Jack Dempsey/Associated Press
One week, it’s interceptions. The next, it’s incompletions.
In a 31-25 loss to Houston on Sunday, Broncos quarterback Peyton Manning threw 26 incompletions, the most he’s had in a single game over his 15-year career.
“It’s a ‘We’ thing,” Manning said after the loss. “It’s not an individual thing. We’re all in it together now.”
Indeed, no single person can be responsible for that many footballs hitting the turf.
A review of the 26 incompletions looked like this:
Manning overthrew seven passes.
Broncos receivers dropped four.
Manning underthrew four.
Four hit Houston defenders in the hands but were dropped.
Manning grounded three to stop the clock or avoid a sack.
He had two deflected by defenders in coverage.
One got batted down at the line.
One was on the money to receiver Demaryius Thomas, who couldn’t get his second foot down in the back of the end zone.
Of all the errors, the drops stood out the most. Coach John Fox said the team consistently works on trying to eliminate those types of mistakes.
“It’s just something we have to work to get better at and get a little more used to each other,” Fox said at his news conference Monday. “Any time you get your hands on a ball as a receiver, they call it a drop. Sometimes there are high throws or low throws. With timing and experience, it gets better.”
Manning also completed 26 passes for 330 yards and two touchdowns. He finished with a respectable quarterback rating of 83.0 and no interceptions, which certainly takes some of the heat off after three picks in the first quarter last week against Atlanta.
His 50 percent completion rate was about 15 points below his career average, but Fox said he saw some progress from his star QB.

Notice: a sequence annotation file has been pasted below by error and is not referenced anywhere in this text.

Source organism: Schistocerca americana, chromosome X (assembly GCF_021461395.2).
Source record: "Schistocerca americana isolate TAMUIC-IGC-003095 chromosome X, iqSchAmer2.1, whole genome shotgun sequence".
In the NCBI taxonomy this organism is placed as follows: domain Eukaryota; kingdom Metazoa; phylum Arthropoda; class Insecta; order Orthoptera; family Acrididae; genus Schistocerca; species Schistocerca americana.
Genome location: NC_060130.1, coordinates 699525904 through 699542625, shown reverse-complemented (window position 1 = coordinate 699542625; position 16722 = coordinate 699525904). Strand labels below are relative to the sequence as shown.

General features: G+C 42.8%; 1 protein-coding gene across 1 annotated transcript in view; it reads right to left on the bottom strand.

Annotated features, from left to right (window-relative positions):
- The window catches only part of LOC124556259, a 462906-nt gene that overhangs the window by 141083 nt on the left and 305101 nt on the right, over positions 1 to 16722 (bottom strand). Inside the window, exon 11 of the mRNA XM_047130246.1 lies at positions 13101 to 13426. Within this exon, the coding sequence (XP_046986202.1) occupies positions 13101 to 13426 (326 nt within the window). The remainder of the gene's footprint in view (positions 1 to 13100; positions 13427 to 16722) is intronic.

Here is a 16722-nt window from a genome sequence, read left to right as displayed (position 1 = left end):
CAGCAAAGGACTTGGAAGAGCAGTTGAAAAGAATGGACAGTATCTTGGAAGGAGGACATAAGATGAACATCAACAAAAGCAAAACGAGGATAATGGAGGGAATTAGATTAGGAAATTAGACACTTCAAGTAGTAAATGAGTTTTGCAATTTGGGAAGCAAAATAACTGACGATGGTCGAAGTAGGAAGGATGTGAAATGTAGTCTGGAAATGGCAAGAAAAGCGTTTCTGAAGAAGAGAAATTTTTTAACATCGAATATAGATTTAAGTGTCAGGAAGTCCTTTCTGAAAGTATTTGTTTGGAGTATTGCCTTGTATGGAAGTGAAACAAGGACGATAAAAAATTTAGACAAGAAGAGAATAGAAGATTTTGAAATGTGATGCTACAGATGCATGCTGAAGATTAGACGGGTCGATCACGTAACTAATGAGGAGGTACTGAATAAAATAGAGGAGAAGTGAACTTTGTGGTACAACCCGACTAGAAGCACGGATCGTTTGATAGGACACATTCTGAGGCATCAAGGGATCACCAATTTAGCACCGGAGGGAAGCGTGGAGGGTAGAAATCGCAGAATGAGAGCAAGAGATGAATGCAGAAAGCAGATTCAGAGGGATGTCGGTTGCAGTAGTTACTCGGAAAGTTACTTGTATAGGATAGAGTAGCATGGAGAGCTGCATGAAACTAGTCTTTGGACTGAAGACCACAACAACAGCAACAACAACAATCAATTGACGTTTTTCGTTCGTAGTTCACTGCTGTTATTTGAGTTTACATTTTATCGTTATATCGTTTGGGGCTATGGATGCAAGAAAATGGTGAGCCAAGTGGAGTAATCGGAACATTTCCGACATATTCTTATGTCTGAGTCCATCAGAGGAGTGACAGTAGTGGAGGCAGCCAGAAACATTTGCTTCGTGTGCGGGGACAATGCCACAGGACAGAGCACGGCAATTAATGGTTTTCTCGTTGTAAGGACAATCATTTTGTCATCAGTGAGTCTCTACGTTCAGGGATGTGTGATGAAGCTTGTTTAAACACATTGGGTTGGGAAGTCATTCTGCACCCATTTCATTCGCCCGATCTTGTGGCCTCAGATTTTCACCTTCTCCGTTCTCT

“I thought he played better,” Fox said. “Just statistically speaking, and this isn’t dogging Atlanta at all, because they’re a very good defense, too. But that was a pretty salty defense we played (Sunday).”
The Texans defense came into Sunday having surrendered fewer yards and points than anyone in the league through two games. That didn’t hold after the third game, though Manning amassed 120 of his yards and both touchdown throws after the Broncos had fallen behind by 20 late in the third quarter.
Before that, the Houston defense had his receivers blanketed for much of the day – accounting for a number of the off-target passes – and was a constant presence in the backfield, knocking down Manning six times and sacking him three more.
“He got banged around in the pocket more than I’d like to see,” Fox said. “We were maybe a little inconsistent in our ability to run the ball. That put us in a little bit more third-and-unmanageable distances that are never fun for any offensive line.”
While Manning’s problems in the Falcons loss were self-inflicted, it was the defense that helped put him in a hole in this one.
Matt Schaub threw touchdown passes of 60 and 52 yards to help the Texans build a 21-5 lead. Andre Johnson caught the first pass. Kevin Walter caught the second. The first time, cornerback Tracy Porter was supposed to get help from the safety. The second time he wasn’t. Fox said Porter had a nagging knee injury that got worse after the first score. He didn’t return to the field after the second one.
“It wasn’t like a mystery,” Fox said. “It was the same route, two different people, something we’ve seen. We didn’t execute as well as we needed to.”
The plus side, once again, was the way the Broncos came back at the end. After falling behind by 20 for the second straight week, they rallied to within a score.
Helped by a couple of pass interference calls, Manning moved the Broncos 49 and 74 yards for touchdowns in the final 10 minutes. His 38-yard pass to Brandon Stokley was a strike down the center of the field. Though he underthrew a few passes to the sideline, Manning didn’t warble many in this game.
The pass to Stokley and the near touchdown to Thomas earlier were examples of the quality, pressure throws the quarterback can make – signs that, physically at least, he could be back to full health after missing a season with multiple neck operations. The drops and the missed connections on some of the overthrows and underthrows were signs that there’s still work to be done.
“We have to study this tape and study what it is we’re doing wrong,” Manning said Sunday after the game. “Study anything that we are doing well and try to build off that. But I think it’s still part of the process. It’s hard to think about anything, really, besides losing two games in a row in tough fashion.”